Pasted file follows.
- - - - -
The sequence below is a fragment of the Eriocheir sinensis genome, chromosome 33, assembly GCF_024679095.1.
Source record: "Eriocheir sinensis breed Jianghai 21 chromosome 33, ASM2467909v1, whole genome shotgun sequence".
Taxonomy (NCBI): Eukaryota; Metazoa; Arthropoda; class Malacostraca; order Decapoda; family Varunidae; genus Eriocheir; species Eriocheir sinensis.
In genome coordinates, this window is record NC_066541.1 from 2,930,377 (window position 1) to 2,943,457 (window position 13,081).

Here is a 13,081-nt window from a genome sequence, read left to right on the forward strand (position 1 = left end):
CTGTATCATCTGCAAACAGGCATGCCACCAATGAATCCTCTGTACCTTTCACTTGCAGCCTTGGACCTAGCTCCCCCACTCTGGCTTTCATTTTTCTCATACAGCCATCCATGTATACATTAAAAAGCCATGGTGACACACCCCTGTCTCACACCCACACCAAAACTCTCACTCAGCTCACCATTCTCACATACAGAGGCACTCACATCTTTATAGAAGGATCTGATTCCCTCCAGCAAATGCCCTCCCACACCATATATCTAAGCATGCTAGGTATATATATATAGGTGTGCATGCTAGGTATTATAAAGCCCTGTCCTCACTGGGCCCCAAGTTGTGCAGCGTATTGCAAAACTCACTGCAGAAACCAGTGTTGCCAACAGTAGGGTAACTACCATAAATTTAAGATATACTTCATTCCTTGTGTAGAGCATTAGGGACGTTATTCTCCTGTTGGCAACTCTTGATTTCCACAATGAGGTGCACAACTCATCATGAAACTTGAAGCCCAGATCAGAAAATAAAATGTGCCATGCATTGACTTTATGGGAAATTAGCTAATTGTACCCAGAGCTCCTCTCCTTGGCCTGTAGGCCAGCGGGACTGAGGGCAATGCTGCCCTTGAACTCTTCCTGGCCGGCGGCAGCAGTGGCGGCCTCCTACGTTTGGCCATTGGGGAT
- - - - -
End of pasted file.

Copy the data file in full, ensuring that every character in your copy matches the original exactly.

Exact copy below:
The sequence below is a fragment of the Eriocheir sinensis genome, chromosome 33, assembly GCF_024679095.1.
Source record: "Eriocheir sinensis breed Jianghai 21 chromosome 33, ASM2467909v1, whole genome shotgun sequence".
Taxonomy (NCBI): Eukaryota; Metazoa; Arthropoda; class Malacostraca; order Decapoda; family Varunidae; genus Eriocheir; species Eriocheir sinensis.
In genome coordinates, this window is record NC_066541.1 from 2,930,377 (window position 1) to 2,943,457 (window position 13,081).

Here is a 13,081-nt window from a genome sequence, read left to right on the forward strand (position 1 = left end):
CTGTATCATCTGCAAACAGGCATGCCACCAATGAATCCTCTGTACCTTTCACTTGCAGCCTTGGACCTAGCTCCCCCACTCTGGCTTTCATTTTTCTCATACAGCCATCCATGTATACATTAAAAAGCCATGGTGACACACCCCTGTCTCACACCCACACCAAAACTCTCACTCAGCTCACCATTCTCACATACAGAGGCACTCACATCTTTATAGAAGGATCTGATTCCCTCCAGCAAATGCCCTCCCACACCATATATCTAAGCATGCTAGGTATATATATATAGGTGTGCATGCTAGGTATTATAAAGCCCTGTCCTCACTGGGCCCCAAGTTGTGCAGCGTATTGCAAAACTCACTGCAGAAACCAGTGTTGCCAACAGTAGGGTAACTACCATAAATTTAAGATATACTTCATTCCTTGTGTAGAGCATTAGGGACGTTATTCTCCTGTTGGCAACTCTTGATTTCCACAATGAGGTGCACAACTCATCATGAAACTTGAAGCCCAGATCAGAAAATAAAATGTGCCATGCATTGACTTTATGGGAAATTAGCTAATTGTACCCAGAGCTCCTCTCCTTGGCCTGTAGGCCAGCGGGACTGAGGGCAATGCTGCCCTTGAACTCTTCCTGGCCGGCGGCAGCAGTGGCGGCCTCCTACGTTTGGCCATTGGGGAT